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Rates Not Finished Rising

With an end to quantitative easing in sight, fixed rates moved higher. All signs point to a continued run-up through at least the end of next year. But there was no increase this week for adjustable-rate mortgages.

As was projected last week, average 30-year fixed-rate mortgages increased, rising 18 basis points to 4.58 percent, secondary mortgage lender Freddie Mac reported Thursday. Thirty-year rates are 92 BPS higher than the same week in 2012.

Freddie Mac Chief Economist Frank Nothaft explained that fixed rates moved higher leading up to Tuesday’s release of the Federal Reserve monetary policy committee’s minutes for July. He said that committee members are broadly comfortable with the Fed beginning to reduce bond purchases later this year.

“Meeting participants acknowledged mortgage rate increases might restrain housing market activity, but several members expressed confidence the housing recovery would be resilient in the face of higher rates,” Nothaft said. “In fact, existing home sales increased in July to the strongest pace since November 2009 and homebuilder confidence in August rose to its highest reading since November 2005. Both increases occurred after mortgage rates had risen from their spring-time lows.”

There could be around a five-basis-point increase in the 30-year rate by the time Freddie’s next survey is completed based on an analysis of Treasury market activity.

Data supplied by the Department of the Treasury indicated that the yield on the 10-year Treasury note averaged 2.86 percent during the days Freddie surveyed primary lenders for this week’s report. The 10-year yield closed at 2.90 percent on Thursday.

Half of the panelists surveyed by Bankrate.com for the week Aug. 22 to Aug. 28 predicted that mortgage rates will rise at least 3 BPS over the next seven days, while a third see no changes ahead. Just 17 percent projected a decline.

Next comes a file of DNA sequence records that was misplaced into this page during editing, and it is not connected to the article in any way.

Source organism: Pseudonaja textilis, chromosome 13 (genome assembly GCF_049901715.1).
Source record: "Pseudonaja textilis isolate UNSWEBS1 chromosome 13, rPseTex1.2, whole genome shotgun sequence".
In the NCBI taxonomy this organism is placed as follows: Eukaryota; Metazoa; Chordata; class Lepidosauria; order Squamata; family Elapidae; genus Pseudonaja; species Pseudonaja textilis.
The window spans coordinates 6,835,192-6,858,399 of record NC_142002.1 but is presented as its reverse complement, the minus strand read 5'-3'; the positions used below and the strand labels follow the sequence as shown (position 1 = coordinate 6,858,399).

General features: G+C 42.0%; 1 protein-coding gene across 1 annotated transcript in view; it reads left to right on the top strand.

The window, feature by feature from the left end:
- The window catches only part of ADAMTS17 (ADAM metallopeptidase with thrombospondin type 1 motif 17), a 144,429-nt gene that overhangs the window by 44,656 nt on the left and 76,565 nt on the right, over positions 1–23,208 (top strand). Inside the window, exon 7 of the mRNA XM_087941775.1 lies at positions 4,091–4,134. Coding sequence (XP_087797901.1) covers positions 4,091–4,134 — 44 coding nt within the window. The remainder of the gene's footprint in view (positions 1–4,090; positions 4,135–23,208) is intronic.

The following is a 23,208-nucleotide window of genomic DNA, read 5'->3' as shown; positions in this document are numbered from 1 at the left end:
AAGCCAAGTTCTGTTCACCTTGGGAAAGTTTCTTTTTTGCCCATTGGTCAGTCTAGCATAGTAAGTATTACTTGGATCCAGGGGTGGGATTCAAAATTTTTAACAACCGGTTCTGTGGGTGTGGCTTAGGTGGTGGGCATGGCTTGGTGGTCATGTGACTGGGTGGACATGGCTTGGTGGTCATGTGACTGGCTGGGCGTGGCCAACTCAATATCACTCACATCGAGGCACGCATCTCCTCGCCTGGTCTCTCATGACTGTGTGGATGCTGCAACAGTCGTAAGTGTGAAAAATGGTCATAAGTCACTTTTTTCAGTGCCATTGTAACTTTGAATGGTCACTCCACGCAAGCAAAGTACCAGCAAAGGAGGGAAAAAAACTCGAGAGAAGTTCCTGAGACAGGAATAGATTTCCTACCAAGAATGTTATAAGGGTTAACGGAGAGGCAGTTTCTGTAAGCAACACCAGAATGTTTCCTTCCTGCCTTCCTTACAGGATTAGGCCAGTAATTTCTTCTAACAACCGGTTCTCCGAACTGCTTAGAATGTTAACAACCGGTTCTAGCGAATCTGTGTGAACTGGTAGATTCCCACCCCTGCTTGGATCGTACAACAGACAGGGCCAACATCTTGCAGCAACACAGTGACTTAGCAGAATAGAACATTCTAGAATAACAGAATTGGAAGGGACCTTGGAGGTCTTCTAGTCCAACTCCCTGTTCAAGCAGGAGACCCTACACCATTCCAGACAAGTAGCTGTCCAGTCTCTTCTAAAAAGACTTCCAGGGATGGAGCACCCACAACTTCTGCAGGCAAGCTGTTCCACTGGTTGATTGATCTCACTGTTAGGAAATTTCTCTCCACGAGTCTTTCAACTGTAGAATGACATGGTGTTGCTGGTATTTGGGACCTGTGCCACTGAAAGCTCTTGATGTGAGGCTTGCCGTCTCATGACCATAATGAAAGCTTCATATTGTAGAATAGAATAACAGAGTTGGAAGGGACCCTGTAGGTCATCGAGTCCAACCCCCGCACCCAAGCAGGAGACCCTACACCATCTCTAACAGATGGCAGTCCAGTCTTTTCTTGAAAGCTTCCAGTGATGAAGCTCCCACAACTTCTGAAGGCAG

Fannie Mae forecasts the 30-year mortgage at 4.4 percent for the third quarter and 4.6 percent for the fourth quarter. Fannie sees the 30 year also increasing each quarter of next year.

The difference between conforming rates and jumbo rates was 37 BPS in the U.S. Mortgage Market Index report from LoanSifter and Mortgage Daily for the week ended Aug. 16, deteriorating from 29 BPS the previous week.

Fifteen-year fixed rates averaged 3.60 percent in Freddie’s Primary Mortgage Market Survey for the week ended Aug. 22, up 16 BPS from seven days earlier. Borrowers on 15-year loans had rates that were 98 BPS better than 30-year borrowers, a bigger discount than 96 BPS in the previous report.

Compared to the week ended Aug. 15, Freddie said that the five-year, Treasury-indexed, hybrid ARM was down 2 BPS to 3.21 percent.

Fannie predicts that hybrid ARMs will average 3.2 percent this quarter, 3.5 percent in the final three months of this year and even more each quarter of 2014.

No change from a week earlier was reported by Freddie for the one-year Treasury-indexed ARM, which averaged 2.67 percent. But the one year inched up from 2.66 percent in the week ended Aug. 23, 2012.

In Fannie’s outlook, the one-year ARM is predicted to average 2.7 percent in the third quarter and 2.9 percent in the fourth quarter. An increase in the one-year average is also forecasted for each quarter of 2014.

The index for one-year ARMs, the yield on the one-year Treasury note, closed at 0.14 percent today, up from 0.13 percent last Thursday, according to the Treasury Department data.

A competing ARM index, the six-month London Interbank Offered Rate, slipped 1 basis point from a week prior to 0.39 percent Wednesday, Bankrate.com reported.

In the most recent Mortgage Market Index report, ARM share was 9.7 percent, off from the prior week’s 10.1 percent.

ARM share of loan applications in Fannie’s forecast is predicted to be 8 percent in the current quarter and 9 percent in the fourth and following quarter.

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